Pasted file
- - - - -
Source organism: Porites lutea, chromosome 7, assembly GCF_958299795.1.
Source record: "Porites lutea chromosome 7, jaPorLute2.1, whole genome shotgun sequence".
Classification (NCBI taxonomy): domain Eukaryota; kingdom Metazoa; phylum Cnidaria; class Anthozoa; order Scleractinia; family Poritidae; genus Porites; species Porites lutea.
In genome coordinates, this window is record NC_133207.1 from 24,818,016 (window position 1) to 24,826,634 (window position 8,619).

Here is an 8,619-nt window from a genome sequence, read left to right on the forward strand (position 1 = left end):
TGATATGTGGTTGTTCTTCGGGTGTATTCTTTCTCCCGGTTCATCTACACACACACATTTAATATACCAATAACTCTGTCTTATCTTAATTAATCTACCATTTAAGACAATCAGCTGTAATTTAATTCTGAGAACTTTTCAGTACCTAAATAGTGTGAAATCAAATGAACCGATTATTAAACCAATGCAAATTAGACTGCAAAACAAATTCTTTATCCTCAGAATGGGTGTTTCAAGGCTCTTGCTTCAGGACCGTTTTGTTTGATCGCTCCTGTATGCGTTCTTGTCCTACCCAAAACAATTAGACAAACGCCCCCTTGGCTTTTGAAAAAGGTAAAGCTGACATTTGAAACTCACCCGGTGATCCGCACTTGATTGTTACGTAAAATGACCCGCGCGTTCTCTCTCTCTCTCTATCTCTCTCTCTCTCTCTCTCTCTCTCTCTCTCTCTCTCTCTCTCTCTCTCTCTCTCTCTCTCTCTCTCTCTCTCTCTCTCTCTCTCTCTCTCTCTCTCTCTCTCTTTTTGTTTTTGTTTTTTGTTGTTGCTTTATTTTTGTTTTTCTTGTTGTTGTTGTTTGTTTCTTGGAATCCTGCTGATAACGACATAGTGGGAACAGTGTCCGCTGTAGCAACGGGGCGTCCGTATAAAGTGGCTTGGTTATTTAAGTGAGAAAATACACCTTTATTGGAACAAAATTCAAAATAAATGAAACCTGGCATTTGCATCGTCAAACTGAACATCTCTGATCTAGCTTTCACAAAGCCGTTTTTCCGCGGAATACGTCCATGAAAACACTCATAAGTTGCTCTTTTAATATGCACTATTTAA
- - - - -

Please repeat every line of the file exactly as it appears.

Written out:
Source organism: Porites lutea, chromosome 7, assembly GCF_958299795.1.
Source record: "Porites lutea chromosome 7, jaPorLute2.1, whole genome shotgun sequence".
Classification (NCBI taxonomy): domain Eukaryota; kingdom Metazoa; phylum Cnidaria; class Anthozoa; order Scleractinia; family Poritidae; genus Porites; species Porites lutea.
In genome coordinates, this window is record NC_133207.1 from 24,818,016 (window position 1) to 24,826,634 (window position 8,619).

Here is an 8,619-nt window from a genome sequence, read left to right on the forward strand (position 1 = left end):
TGATATGTGGTTGTTCTTCGGGTGTATTCTTTCTCCCGGTTCATCTACACACACACATTTAATATACCAATAACTCTGTCTTATCTTAATTAATCTACCATTTAAGACAATCAGCTGTAATTTAATTCTGAGAACTTTTCAGTACCTAAATAGTGTGAAATCAAATGAACCGATTATTAAACCAATGCAAATTAGACTGCAAAACAAATTCTTTATCCTCAGAATGGGTGTTTCAAGGCTCTTGCTTCAGGACCGTTTTGTTTGATCGCTCCTGTATGCGTTCTTGTCCTACCCAAAACAATTAGACAAACGCCCCCTTGGCTTTTGAAAAAGGTAAAGCTGACATTTGAAACTCACCCGGTGATCCGCACTTGATTGTTACGTAAAATGACCCGCGCGTTCTCTCTCTCTCTCTATCTCTCTCTCTCTCTCTCTCTCTCTCTCTCTCTCTCTCTCTCTCTCTCTCTCTCTCTCTCTCTCTCTCTCTCTCTCTCTCTCTCTCTCTCTCTCTCTCTCTCTCTTTTTGTTTTTGTTTTTTGTTGTTGCTTTATTTTTGTTTTTCTTGTTGTTGTTGTTTGTTTCTTGGAATCCTGCTGATAACGACATAGTGGGAACAGTGTCCGCTGTAGCAACGGGGCGTCCGTATAAAGTGGCTTGGTTATTTAAGTGAGAAAATACACCTTTATTGGAACAAAATTCAAAATAAATGAAACCTGGCATTTGCATCGTCAAACTGAACATCTCTGATCTAGCTTTCACAAAGCCGTTTTTCCGCGGAATACGTCCATGAAAACACTCATAAGTTGCTCTTTTAATATGCACTATTTAA